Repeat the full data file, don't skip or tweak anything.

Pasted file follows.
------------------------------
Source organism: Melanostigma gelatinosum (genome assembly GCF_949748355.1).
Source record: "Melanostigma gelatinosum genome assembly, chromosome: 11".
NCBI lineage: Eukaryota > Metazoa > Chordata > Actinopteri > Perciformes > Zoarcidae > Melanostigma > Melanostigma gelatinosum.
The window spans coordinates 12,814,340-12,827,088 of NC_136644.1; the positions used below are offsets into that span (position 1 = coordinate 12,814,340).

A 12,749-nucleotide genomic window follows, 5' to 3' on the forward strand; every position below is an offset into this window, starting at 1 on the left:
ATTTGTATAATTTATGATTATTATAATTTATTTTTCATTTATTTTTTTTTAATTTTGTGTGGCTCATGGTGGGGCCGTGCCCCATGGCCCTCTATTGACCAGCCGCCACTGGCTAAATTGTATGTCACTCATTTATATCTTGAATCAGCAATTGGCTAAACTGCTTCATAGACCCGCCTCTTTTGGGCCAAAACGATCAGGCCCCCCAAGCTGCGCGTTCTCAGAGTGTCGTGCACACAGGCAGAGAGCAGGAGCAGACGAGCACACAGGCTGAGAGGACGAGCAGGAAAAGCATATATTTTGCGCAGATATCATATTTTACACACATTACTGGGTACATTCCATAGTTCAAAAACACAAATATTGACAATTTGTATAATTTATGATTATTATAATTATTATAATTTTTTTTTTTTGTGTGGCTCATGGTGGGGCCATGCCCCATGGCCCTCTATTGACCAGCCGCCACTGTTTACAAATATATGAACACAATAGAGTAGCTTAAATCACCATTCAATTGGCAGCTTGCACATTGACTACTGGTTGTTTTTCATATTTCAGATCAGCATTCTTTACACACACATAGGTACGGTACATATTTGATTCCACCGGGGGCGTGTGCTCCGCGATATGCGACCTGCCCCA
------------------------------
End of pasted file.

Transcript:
Source organism: Melanostigma gelatinosum (genome assembly GCF_949748355.1).
Source record: "Melanostigma gelatinosum genome assembly, chromosome: 11".
NCBI lineage: Eukaryota > Metazoa > Chordata > Actinopteri > Perciformes > Zoarcidae > Melanostigma > Melanostigma gelatinosum.
The window spans coordinates 12,814,340-12,827,088 of NC_136644.1; the positions used below are offsets into that span (position 1 = coordinate 12,814,340).

A 12,749-nucleotide genomic window follows, 5' to 3' on the forward strand; every position below is an offset into this window, starting at 1 on the left:
ATTTGTATAATTTATGATTATTATAATTTATTTTTCATTTATTTTTTTTTAATTTTGTGTGGCTCATGGTGGGGCCGTGCCCCATGGCCCTCTATTGACCAGCCGCCACTGGCTAAATTGTATGTCACTCATTTATATCTTGAATCAGCAATTGGCTAAACTGCTTCATAGACCCGCCTCTTTTGGGCCAAAACGATCAGGCCCCCCAAGCTGCGCGTTCTCAGAGTGTCGTGCACACAGGCAGAGAGCAGGAGCAGACGAGCACACAGGCTGAGAGGACGAGCAGGAAAAGCATATATTTTGCGCAGATATCATATTTTACACACATTACTGGGTACATTCCATAGTTCAAAAACACAAATATTGACAATTTGTATAATTTATGATTATTATAATTATTATAATTTTTTTTTTTTGTGTGGCTCATGGTGGGGCCATGCCCCATGGCCCTCTATTGACCAGCCGCCACTGTTTACAAATATATGAACACAATAGAGTAGCTTAAATCACCATTCAATTGGCAGCTTGCACATTGACTACTGGTTGTTTTTCATATTTCAGATCAGCATTCTTTACACACACATAGGTACGGTACATATTTGATTCCACCGGGGGCGTGTGCTCCGCGATATGCGACCTGCCCCA